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Orthotics for People with Diabetes – Why are they Different?

Orthotics for diabetes may be different for a few reasons. People living with diabetes may have:

  • delayed healing in their hands and feet
  • possible loss of sensation in the feet
  • with these symptoms, diabetics are more prone to having injuries that will not heal quickly
  • susceptibility to infections
  • possible changes in the bones of their feet which can cause friction with shoes resulting in irritation and even wounds

Many people with diabetes have reduced circulation or sensation in their feet (called neuropathy), and are not able to feel if something in their shoe or the shoe itself is irritating their foot. To avoid the development of wounds or ulcers, it is vital people living with diabetes visually examine their feet daily and, when purchasing shoes, have them professionally fitted rather than relying on how their feet ‘feel’.

Orthotics can help people living with diabetes keep their feet healthy. A custom-made foot orthotic is made specifically for the patient following an assessment of their feet and legs by a footcare expert such as a Canadian Certified Pedorthist. A custom-made foot orthotic is made from a three-dimensional model of the patient’s foot and is fabricated from raw materials. It is designed to meet the patient’s unique and specific needs.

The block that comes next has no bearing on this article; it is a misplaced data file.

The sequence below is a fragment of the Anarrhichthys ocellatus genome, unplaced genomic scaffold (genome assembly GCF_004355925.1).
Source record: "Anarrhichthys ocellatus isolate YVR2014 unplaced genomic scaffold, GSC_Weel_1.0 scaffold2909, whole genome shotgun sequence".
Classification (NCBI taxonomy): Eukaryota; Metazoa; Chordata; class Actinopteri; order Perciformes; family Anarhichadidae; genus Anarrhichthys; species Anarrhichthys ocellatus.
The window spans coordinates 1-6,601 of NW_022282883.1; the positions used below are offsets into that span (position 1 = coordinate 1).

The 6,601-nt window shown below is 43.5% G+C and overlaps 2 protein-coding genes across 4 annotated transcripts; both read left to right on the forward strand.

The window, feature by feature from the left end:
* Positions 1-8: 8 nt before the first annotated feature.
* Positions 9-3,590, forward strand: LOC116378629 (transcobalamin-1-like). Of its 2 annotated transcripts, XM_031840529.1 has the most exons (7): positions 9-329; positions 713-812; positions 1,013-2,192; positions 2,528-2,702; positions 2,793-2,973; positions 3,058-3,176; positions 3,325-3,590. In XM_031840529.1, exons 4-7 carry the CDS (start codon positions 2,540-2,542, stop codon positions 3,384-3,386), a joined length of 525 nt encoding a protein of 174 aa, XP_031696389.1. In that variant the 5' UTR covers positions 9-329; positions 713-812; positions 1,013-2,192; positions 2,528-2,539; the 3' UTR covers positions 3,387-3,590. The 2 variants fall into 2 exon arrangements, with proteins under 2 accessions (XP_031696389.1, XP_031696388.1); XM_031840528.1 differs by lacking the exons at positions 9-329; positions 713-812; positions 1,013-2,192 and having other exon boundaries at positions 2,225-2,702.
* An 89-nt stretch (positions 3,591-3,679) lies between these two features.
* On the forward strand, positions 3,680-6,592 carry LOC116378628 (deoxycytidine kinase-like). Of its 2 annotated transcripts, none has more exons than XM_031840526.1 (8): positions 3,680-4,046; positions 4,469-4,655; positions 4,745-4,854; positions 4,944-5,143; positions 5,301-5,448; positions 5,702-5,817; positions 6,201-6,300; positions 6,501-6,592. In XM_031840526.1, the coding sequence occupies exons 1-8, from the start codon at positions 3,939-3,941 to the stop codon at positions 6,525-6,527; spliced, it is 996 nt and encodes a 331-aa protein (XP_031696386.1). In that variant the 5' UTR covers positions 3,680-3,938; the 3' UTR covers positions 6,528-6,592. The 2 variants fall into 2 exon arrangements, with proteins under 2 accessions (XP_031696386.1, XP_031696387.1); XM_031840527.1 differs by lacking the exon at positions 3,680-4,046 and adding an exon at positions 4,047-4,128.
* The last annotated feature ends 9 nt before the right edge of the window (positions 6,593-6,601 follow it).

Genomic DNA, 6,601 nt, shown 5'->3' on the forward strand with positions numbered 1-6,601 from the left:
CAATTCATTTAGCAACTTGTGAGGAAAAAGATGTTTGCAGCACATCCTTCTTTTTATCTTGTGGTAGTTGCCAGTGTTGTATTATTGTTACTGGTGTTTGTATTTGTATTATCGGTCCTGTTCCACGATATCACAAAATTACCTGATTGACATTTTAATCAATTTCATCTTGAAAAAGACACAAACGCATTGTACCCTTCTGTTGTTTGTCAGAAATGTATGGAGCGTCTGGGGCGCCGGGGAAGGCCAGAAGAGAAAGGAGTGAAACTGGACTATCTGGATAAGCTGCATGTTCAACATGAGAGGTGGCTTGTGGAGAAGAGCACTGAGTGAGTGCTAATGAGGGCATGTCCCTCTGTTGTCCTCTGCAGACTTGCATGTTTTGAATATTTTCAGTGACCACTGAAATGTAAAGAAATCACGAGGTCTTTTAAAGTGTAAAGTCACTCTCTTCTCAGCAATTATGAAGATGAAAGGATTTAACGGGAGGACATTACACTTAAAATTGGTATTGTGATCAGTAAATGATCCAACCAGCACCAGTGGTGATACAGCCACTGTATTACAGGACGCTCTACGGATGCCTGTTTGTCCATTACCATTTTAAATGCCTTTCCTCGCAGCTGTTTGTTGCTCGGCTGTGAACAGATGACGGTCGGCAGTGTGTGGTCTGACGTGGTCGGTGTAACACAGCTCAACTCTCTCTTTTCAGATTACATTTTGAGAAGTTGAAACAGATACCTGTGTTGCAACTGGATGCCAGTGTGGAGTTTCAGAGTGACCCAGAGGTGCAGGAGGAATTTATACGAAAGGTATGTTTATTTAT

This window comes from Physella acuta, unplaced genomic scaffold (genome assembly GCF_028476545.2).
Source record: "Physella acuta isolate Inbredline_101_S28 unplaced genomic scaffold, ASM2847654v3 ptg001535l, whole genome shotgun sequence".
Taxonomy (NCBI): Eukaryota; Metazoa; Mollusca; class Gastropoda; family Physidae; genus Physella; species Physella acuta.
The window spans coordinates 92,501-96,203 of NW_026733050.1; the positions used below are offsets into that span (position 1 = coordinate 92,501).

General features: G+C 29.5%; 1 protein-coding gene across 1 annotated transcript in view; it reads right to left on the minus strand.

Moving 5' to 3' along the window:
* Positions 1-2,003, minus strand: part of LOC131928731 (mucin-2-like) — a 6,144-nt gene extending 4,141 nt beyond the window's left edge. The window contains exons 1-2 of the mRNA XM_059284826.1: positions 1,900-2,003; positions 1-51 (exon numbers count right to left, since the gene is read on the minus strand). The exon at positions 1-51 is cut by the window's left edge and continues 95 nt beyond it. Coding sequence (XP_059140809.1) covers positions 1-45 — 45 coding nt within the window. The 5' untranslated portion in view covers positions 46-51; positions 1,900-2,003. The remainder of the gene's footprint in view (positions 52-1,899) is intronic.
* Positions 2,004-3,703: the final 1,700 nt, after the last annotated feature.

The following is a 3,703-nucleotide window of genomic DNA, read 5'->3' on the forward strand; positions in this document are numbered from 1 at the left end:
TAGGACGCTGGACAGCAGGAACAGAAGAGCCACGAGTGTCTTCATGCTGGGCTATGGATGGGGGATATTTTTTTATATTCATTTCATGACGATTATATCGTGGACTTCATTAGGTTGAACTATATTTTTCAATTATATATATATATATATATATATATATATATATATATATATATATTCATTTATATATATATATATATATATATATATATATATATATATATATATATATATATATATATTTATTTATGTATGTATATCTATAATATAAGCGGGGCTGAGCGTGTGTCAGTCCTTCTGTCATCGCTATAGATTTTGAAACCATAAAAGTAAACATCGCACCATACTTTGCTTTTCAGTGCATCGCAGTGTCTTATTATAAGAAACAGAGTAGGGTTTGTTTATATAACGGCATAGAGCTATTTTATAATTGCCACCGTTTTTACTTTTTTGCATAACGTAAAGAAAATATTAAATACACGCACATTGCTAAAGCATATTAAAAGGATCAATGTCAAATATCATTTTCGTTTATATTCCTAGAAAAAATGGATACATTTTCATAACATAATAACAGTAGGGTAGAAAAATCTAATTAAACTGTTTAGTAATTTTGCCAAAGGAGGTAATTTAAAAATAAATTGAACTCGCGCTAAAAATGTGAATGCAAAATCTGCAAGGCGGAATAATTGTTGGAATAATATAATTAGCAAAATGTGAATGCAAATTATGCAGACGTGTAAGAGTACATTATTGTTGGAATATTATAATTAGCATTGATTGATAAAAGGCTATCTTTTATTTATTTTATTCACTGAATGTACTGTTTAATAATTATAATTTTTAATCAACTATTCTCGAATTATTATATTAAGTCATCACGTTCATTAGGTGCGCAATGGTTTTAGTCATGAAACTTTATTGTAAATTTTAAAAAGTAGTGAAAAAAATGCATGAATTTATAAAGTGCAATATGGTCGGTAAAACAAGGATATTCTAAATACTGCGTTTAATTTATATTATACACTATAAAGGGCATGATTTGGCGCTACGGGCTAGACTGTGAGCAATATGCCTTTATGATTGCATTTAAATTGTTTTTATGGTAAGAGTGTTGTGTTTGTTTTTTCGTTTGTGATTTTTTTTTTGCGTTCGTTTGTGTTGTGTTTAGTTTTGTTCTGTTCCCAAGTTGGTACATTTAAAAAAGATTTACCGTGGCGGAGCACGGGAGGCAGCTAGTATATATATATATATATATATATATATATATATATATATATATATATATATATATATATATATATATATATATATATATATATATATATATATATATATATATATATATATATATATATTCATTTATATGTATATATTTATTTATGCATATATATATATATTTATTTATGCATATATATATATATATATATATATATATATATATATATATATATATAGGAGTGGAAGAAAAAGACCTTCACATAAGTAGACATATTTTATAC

The aim of custom orthotics for diabetics – especially those with loss of sensation and decreased circulation – is to prevent creating or worsening sores in addition to holding the foot in the correct position.

Orthotics for diabetics are generally softer than orthotics for other patients and may have a deeper shape to better hold the foot and keep the deformed areas from being irritated. Diabetic orthotics are less firm and are bulkier to provide added cushioning to the foot and provide moisture wicking and antibacterial properties to prevent infections from setting in.

To find a Canadian Certified Pedorthist near you visit

By Jim Pattison, C. Ped (C)

September: A Focus on Arthritis

September is Arthritis Awareness Month and Canadian Certified Pedorthists – C. Ped (C) – across Canada are ready to deliver top tips and advice on what you can do to prevent arthritis from slowing you down. Here are some facts about arthritis and footcare to start off the month:

  • Arthritis is a condition that can create chronic pain and cause problems with walking, standing and balance.
  • The term Arthritis is an umbrella term for more than 100 related diseases affecting joints, tissues, or even the entire body.
  • Although arthritis is common, affecting about 20 percent of Canadians over age 12, it is not a generally well understood condition.
  • Arthritis can affect people of all ages. In fact, arthritis affects three of every 1,000 Canadian children, and three out of five Canadians diagnosed with arthritis are of working age.
  • When it comes to arthritis in the feet, ankles, knees and hips, Pedorthists can offer alternatives to medication to help improve mobility and flexibility in lower limb joints through the use of custom-made orthotics and footwear.
  • Exercise helps arthritic joints: physical activity can build muscles, which supports and protects joints in the long run.

And speaking of staying active, here are some tips for  you to get fit this fall:

  • Try to work in some physical activity every day into your daily routine
  • If you’re just starting out again after taking the summer off, start slow and easy until you are more comfortable incorporating more intensity
  • Be sure to combine low-impact aerobic exercise, muscle-strengthening activities, and balancing exercises into your workouts.

Check back frequently this month as we share more facts about arthritis, footcare and staying active. And be sure to use #PACArthritis when you share related content on social media!